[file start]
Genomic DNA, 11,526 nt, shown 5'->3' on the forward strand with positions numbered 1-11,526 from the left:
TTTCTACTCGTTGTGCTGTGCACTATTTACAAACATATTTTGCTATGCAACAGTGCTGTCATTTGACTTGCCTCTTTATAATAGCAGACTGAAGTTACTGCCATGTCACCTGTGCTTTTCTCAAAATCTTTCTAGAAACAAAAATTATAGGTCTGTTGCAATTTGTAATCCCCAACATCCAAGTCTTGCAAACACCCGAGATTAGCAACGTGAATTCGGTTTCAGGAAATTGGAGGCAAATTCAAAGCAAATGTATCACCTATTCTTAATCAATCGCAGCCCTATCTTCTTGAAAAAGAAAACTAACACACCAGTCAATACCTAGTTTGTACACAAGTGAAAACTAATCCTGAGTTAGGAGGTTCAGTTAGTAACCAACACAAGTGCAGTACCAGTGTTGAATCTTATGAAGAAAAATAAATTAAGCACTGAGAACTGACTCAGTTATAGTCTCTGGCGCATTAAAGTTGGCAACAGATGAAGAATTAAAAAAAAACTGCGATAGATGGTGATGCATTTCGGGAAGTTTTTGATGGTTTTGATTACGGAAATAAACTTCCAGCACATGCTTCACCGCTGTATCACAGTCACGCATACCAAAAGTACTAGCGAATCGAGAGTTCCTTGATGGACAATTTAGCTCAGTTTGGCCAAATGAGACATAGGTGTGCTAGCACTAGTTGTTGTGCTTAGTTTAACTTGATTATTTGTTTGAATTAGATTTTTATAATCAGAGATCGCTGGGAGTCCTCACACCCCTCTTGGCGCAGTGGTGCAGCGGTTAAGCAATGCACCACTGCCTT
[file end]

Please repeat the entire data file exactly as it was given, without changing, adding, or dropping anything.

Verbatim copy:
Genomic DNA, 11,526 nt, shown 5'->3' on the forward strand with positions numbered 1-11,526 from the left:
TTTCTACTCGTTGTGCTGTGCACTATTTACAAACATATTTTGCTATGCAACAGTGCTGTCATTTGACTTGCCTCTTTATAATAGCAGACTGAAGTTACTGCCATGTCACCTGTGCTTTTCTCAAAATCTTTCTAGAAACAAAAATTATAGGTCTGTTGCAATTTGTAATCCCCAACATCCAAGTCTTGCAAACACCCGAGATTAGCAACGTGAATTCGGTTTCAGGAAATTGGAGGCAAATTCAAAGCAAATGTATCACCTATTCTTAATCAATCGCAGCCCTATCTTCTTGAAAAAGAAAACTAACACACCAGTCAATACCTAGTTTGTACACAAGTGAAAACTAATCCTGAGTTAGGAGGTTCAGTTAGTAACCAACACAAGTGCAGTACCAGTGTTGAATCTTATGAAGAAAAATAAATTAAGCACTGAGAACTGACTCAGTTATAGTCTCTGGCGCATTAAAGTTGGCAACAGATGAAGAATTAAAAAAAAACTGCGATAGATGGTGATGCATTTCGGGAAGTTTTTGATGGTTTTGATTACGGAAATAAACTTCCAGCACATGCTTCACCGCTGTATCACAGTCACGCATACCAAAAGTACTAGCGAATCGAGAGTTCCTTGATGGACAATTTAGCTCAGTTTGGCCAAATGAGACATAGGTGTGCTAGCACTAGTTGTTGTGCTTAGTTTAACTTGATTATTTGTTTGAATTAGATTTTTATAATCAGAGATCGCTGGGAGTCCTCACACCCCTCTTGGCGCAGTGGTGCAGCGGTTAAGCAATGCACCACTGCCTT